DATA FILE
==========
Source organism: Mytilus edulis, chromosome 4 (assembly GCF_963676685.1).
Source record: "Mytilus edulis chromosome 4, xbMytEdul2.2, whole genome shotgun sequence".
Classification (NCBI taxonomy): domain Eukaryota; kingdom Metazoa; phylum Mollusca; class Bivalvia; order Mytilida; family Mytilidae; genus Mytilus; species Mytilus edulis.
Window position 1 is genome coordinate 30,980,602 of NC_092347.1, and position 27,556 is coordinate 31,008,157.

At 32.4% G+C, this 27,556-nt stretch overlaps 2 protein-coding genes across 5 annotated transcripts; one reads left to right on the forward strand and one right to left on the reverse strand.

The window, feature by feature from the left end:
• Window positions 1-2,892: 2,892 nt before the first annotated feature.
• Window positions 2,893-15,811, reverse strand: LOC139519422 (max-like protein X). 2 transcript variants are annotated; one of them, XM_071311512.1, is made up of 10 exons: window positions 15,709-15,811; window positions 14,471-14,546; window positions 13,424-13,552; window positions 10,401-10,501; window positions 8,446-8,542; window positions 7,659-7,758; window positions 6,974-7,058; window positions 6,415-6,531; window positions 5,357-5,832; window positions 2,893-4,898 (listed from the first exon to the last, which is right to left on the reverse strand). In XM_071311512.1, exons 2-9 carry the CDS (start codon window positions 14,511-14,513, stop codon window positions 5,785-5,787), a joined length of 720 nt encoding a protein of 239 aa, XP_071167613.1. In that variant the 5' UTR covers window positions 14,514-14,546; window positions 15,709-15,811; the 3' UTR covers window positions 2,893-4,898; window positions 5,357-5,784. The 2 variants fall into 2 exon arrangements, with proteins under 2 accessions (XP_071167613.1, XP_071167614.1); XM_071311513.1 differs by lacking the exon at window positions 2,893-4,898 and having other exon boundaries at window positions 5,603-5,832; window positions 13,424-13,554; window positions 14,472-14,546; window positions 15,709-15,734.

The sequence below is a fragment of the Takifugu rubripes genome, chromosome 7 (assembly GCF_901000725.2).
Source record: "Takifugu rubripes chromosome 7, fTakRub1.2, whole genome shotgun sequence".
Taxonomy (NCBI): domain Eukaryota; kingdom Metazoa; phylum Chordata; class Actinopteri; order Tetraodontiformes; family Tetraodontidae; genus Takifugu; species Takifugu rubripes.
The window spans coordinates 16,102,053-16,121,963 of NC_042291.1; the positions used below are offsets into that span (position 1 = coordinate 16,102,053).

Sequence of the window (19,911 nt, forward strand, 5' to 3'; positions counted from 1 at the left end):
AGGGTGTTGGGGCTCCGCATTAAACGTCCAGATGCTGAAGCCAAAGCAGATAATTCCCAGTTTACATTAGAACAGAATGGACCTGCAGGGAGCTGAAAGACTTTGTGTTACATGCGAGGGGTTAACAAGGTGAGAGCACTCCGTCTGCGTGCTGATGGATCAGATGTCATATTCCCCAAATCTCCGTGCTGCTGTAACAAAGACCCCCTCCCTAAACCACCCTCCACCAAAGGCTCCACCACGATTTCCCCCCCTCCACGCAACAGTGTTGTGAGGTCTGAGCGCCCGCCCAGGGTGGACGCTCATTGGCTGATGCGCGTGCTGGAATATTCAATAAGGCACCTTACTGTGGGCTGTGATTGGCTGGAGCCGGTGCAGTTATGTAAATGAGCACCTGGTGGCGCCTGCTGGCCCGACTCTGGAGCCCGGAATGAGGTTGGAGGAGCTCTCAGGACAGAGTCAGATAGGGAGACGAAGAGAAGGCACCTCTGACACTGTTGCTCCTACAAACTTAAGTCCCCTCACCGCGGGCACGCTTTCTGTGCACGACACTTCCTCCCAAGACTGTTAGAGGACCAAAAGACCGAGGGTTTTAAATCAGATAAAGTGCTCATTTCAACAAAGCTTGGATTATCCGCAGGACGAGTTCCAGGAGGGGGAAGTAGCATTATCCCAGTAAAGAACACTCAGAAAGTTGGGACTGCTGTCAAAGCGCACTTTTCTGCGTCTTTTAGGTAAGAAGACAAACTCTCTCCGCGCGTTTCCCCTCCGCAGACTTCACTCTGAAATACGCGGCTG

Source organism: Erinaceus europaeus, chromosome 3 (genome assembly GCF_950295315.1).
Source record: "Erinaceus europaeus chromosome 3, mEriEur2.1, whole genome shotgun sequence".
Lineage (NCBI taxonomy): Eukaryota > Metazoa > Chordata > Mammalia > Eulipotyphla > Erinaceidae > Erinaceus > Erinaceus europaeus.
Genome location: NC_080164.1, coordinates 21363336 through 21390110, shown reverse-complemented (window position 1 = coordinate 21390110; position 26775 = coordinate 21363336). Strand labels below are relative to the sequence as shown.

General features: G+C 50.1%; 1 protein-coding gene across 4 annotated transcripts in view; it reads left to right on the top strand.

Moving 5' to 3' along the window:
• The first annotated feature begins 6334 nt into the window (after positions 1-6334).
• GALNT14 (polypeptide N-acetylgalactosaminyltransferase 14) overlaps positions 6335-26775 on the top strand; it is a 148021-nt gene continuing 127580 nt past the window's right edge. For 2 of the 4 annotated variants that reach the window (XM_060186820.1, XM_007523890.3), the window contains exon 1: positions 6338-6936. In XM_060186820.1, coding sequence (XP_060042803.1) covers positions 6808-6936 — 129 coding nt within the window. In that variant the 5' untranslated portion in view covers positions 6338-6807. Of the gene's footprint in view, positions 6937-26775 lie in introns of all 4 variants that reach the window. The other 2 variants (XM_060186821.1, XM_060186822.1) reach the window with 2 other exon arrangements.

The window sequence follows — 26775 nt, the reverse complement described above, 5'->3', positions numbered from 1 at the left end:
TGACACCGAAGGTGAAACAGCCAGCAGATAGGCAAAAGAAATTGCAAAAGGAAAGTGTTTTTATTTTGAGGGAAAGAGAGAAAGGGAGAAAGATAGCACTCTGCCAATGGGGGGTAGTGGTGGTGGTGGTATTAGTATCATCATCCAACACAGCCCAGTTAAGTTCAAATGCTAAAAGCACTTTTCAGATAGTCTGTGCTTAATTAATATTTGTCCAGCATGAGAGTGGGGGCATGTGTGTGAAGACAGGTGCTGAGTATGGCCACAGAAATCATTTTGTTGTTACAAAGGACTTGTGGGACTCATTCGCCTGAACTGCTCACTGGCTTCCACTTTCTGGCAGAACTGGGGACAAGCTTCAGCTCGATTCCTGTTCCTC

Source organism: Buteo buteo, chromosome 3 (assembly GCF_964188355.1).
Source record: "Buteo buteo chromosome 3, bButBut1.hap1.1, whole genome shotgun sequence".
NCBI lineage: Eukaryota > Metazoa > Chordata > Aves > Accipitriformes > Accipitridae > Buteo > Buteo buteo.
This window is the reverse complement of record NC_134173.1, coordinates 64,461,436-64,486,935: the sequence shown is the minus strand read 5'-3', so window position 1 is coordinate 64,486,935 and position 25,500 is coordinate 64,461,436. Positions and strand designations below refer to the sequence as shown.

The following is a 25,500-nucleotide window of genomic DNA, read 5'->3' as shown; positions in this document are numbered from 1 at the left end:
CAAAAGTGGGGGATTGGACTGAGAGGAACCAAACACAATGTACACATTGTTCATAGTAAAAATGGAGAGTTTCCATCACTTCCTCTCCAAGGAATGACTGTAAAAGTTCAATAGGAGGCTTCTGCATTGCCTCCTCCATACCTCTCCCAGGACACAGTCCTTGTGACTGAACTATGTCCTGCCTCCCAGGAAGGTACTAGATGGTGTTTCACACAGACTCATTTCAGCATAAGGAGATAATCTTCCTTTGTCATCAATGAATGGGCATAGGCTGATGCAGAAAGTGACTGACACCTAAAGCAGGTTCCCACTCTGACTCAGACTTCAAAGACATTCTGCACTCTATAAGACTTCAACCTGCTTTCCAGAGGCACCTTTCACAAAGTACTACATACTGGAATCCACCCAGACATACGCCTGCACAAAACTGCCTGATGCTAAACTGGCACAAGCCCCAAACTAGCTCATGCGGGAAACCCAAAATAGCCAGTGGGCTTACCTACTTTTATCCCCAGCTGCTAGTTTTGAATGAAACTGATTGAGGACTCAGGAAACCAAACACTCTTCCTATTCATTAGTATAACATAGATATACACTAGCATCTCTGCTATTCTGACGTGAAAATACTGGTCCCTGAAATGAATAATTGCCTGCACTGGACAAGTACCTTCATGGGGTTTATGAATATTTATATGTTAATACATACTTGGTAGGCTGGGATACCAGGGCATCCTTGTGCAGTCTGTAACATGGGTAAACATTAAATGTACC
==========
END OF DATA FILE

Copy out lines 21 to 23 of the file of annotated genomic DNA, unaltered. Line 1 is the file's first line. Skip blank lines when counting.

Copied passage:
• The first annotated feature begins 6334 nt into the window (after positions 1-6334).
• GALNT14 (polypeptide N-acetylgalactosaminyltransferase 14) overlaps positions 6335-26775 on the top strand; it is a 148021-nt gene continuing 127580 nt past the window's right edge. For 2 of the 4 annotated variants that reach the window (XM_060186820.1, XM_007523890.3), the window contains exon 1: positions 6338-6936. In XM_060186820.1, coding sequence (XP_060042803.1) covers positions 6808-6936 — 129 coding nt within the window. In that variant the 5' untranslated portion in view covers positions 6338-6807. Of the gene's footprint in view, positions 6937-26775 lie in introns of all 4 variants that reach the window. The other 2 variants (XM_060186821.1, XM_060186822.1) reach the window with 2 other exon arrangements.

The window sequence follows — 26775 nt, the reverse complement described above, 5'->3', positions numbered from 1 at the left end: